05/11/2021 Pakistan (International Christian Concern) – Earlier this month, religious leaders and police peacefully defused a religious dispute over a false blasphemy allegation at a hospital in Lahore, Pakistan. The resolution of this dispute helped avoid communal violence that would have seen three Christian nurses jailed and local Christian communities threatened by mob violence.
On April 27, a video on WhatsApp depicting a Pakistani Muslim in Paris criticizing the response of the Pakistani people and officials to a European Union resolution was attributed to Sakina Mehtab, Jessica Khuram, and Teresa Eric by Muslim coworkers at the Punjab Institute of Mental Health. Using the video as evidence, the Muslim coworkers accused the three Christian nurses of committing blasphemy.
“There was no religious element in it, but a group of nurses spread lies that the video was anti-Islamic and accused me of blasphemy,” Mehtab told Morning Star News. “My life has been put at serious risk with this false allegation and I don’t know if I’ll be able to resume work at the hospital with the fear that someone might attack me from nowhere.”
Muslim hospital staff later forced their way into an auditorium used by Christian staff as chapel. The mob desecrated Bibles and recited Naats, devotional hymns to the Prophet Muhammad, in front of the cross. The mob asserted that there would be no more Christian prayer gatherings allowed in the auditorium.
However, on May 3, leaders from both the Christian and Muslim community met to resolve the alleged incident. According to the agreement between the community leaders, the allegations against the three Christian nurses resulted from a “misunderstanding” and the nurses apologized for sharing the controversial video.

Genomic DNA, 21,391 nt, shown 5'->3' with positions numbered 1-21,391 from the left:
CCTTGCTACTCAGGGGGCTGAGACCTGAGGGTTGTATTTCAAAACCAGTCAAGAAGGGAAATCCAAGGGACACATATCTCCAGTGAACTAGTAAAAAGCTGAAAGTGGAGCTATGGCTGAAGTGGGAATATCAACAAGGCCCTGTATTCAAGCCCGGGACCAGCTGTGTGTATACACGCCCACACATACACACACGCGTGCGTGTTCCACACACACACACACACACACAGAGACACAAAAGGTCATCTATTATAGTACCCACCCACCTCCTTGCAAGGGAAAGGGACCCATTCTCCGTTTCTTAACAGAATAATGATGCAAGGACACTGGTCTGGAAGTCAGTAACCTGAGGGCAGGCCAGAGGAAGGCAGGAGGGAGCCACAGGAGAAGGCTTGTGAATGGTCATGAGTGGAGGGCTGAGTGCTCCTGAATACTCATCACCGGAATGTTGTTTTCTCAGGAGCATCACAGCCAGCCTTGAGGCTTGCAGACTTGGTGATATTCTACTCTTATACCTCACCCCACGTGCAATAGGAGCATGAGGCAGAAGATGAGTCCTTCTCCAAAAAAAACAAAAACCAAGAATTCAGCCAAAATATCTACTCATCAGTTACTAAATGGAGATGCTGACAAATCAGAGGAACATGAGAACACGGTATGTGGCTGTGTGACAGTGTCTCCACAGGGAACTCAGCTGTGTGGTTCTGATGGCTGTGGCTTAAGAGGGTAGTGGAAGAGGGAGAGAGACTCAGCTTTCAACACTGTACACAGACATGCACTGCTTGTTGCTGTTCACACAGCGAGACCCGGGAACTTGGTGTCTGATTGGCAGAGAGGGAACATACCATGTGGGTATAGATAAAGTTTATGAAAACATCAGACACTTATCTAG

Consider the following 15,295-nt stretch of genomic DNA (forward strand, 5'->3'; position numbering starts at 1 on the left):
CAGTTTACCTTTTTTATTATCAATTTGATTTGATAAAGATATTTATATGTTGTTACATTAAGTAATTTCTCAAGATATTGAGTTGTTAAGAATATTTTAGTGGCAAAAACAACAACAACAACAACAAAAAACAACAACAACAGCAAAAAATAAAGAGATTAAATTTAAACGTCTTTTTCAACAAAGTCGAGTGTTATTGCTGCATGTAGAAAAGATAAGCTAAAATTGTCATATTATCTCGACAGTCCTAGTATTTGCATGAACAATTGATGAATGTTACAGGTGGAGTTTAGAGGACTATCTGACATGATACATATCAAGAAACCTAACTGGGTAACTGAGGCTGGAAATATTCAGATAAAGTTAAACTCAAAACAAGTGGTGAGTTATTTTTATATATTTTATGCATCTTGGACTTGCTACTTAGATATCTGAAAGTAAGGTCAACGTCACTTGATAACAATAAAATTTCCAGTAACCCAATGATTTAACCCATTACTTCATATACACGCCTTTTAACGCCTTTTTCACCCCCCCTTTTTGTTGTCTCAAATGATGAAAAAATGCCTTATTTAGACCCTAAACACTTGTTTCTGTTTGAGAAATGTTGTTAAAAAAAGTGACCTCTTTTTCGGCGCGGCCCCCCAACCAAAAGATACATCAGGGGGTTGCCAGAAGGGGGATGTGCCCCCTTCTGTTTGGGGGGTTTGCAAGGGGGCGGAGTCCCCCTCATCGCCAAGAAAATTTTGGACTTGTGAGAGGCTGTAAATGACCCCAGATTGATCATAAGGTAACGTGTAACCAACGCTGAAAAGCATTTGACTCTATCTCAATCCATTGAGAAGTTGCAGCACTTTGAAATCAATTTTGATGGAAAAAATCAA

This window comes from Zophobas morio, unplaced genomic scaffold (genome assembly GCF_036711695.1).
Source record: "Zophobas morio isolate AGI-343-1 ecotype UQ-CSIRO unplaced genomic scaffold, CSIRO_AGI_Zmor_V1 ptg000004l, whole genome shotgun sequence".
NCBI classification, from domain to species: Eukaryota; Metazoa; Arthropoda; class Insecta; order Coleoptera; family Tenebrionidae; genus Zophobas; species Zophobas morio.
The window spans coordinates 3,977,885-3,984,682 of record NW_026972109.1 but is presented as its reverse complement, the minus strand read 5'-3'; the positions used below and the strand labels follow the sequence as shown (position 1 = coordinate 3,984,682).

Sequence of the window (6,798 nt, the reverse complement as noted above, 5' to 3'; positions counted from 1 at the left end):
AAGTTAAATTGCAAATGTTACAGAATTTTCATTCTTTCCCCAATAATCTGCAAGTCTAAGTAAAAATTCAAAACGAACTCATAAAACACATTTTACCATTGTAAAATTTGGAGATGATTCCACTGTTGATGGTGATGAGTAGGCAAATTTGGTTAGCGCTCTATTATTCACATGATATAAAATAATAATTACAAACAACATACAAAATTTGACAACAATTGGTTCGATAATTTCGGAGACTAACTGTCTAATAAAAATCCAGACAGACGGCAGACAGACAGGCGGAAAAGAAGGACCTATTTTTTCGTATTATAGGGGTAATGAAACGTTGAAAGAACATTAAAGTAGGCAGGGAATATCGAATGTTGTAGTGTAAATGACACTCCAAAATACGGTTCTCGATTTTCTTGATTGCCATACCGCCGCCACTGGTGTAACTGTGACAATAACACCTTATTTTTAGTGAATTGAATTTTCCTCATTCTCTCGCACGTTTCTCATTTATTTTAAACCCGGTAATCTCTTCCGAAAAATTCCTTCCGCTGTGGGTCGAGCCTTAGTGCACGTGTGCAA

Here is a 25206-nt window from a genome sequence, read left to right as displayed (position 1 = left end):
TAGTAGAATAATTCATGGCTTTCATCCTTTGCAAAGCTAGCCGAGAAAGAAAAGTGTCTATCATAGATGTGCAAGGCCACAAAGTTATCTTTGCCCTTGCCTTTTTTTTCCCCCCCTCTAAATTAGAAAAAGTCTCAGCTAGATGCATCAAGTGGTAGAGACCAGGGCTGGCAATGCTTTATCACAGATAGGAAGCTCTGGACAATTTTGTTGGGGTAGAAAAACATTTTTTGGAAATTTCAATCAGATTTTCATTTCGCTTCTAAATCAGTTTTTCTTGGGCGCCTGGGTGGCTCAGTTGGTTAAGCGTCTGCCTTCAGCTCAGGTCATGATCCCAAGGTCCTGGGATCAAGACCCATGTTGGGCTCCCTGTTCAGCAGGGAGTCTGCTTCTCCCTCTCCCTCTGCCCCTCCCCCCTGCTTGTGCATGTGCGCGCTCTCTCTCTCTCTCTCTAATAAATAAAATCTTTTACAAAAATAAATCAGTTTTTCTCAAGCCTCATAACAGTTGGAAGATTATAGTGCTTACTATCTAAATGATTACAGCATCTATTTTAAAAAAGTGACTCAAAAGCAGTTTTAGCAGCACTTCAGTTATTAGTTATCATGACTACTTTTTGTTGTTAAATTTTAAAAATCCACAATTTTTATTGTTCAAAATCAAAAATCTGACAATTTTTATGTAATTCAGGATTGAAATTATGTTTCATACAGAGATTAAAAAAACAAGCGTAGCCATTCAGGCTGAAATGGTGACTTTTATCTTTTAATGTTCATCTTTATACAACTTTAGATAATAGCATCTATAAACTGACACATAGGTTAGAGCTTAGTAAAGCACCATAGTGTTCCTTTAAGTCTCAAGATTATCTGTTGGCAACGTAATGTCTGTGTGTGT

The agreement also went on to state that, “It will be the responsibility of all the staffers to prevail in love and religious harmony. The Christians will continue to use the auditorium as a chapel for weekly worship as before.”
Police did not register a First Information Report (FIR) against the three nurses who were falsely accused of blasphemy. This delay in the filing the FIR likely provided the time necessary to defuse the conflict.
“The church leadership, police, and hospital administration did a good job to calm down the situation,” Tariq Bhatti, a local human right defender told International Christian Concern (ICC). “Otherwise, a charged mob of Muslims would have done huge damage to the neighborhoods of the Christian staff of the mental hospital.”
In Pakistan, false accusations of blasphemy are widespread and often motivated by personal vendettas or religious hatred. Accusations are highly inflammatory and have the potential to spark mob lynchings, vigilante murders, and mass protests.
In January, Tabita Nazir Gill, a Christian nurse from Karachi was falsely accused of blasphemy by a Muslim coworker. She has been forced into hiding after police were pressured into filing an FIR against her by a mob of enraged Muslims. On April 9, police in Faisalabad arrested two more Christian nurses who were accused of blasphemy after allegedly damaging a sticker inscribed with Islamic verses.
For interviews, please contact Addison Parker: email@example.com.